Ara

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Ara
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The gods of ancient Greece weren’t especially good parents. One of the ancient gods known as the Titans, for example, swallowed his newborn children. Eventually, though, the kiddos escaped and overthrew him. Their victory is commemorated in the stars, as the altar where they swore allegiance to each other. It’s the constellation Ara, and it’s below the tail of the scorpion.

In the story, Cronus was the king of the Titans. He’d come to power by defeating his own father. A prophecy said that one of his children would, in turn, defeat him. To prevent that, he swallowed each of his first five children.

Eventually, though, his wife, Rhea, got tired of that plan. When the last child, Zeus, was born, she hustled him away to an island and gave Cronus a rock wrapped in a blanket.

When Zeus grew up, he returned home and forced his dad to cough up his brothers and sisters, who were fully grown gods and goddesses. They pledged to defeat the Titans, and won a 10-year war. Zeus became the king of the new gods and ruler of the sky. To celebrate their victory, he placed the altar among the stars.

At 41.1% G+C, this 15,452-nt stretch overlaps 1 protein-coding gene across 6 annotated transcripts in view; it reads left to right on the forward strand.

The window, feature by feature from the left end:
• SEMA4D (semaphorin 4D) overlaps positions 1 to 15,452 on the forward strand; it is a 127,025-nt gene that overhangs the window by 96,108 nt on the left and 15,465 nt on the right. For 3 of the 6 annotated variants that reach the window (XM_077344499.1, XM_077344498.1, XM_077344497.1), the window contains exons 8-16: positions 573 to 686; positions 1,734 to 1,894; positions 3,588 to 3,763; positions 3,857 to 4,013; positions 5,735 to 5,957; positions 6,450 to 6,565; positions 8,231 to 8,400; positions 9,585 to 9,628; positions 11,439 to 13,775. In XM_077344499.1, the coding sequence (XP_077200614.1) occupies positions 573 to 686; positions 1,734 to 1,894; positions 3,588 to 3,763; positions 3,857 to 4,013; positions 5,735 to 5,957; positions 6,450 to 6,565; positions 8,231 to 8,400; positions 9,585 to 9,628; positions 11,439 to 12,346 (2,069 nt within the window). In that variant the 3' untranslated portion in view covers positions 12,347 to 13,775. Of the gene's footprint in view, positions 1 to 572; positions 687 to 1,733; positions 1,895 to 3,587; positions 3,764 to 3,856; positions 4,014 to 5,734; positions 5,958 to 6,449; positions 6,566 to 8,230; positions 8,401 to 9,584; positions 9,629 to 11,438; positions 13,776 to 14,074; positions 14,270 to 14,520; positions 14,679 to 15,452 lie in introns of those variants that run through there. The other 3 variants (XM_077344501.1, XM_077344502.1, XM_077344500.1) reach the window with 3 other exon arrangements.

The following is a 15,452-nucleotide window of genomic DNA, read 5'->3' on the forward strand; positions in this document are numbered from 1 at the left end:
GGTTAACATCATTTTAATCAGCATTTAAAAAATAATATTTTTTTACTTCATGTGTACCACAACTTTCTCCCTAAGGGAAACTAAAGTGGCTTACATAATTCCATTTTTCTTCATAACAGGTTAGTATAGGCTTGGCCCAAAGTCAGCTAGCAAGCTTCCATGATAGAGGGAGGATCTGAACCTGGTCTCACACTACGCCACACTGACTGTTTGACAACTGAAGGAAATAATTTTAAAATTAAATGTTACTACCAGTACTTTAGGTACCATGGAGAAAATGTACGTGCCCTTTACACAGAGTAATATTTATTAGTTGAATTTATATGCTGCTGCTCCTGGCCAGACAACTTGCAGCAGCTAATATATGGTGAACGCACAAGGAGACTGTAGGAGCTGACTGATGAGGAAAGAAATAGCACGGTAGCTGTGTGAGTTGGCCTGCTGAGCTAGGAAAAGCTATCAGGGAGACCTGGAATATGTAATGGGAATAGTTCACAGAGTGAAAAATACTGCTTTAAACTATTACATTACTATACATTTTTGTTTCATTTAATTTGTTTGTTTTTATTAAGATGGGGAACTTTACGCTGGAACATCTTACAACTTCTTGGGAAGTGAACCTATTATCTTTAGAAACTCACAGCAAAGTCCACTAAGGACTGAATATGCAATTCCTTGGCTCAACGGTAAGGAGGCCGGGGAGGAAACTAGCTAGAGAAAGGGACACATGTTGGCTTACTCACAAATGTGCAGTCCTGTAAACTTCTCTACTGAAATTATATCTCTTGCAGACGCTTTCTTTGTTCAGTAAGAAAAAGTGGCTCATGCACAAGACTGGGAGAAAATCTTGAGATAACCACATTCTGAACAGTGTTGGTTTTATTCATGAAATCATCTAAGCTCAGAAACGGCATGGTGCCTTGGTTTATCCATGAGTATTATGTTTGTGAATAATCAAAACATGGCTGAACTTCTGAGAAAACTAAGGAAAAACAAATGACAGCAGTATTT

The altar is so far south, though, that most of it is visible only from far-southern parts of the United States — places like Florida, south Texas, and especially Hawaii.

Ara is one of the smaller constellations, with only a couple of moderately bright stars. But it does have some good deep-sky objects, and we’ll talk about one of them tomorrow.

Script by Damond Benningfield

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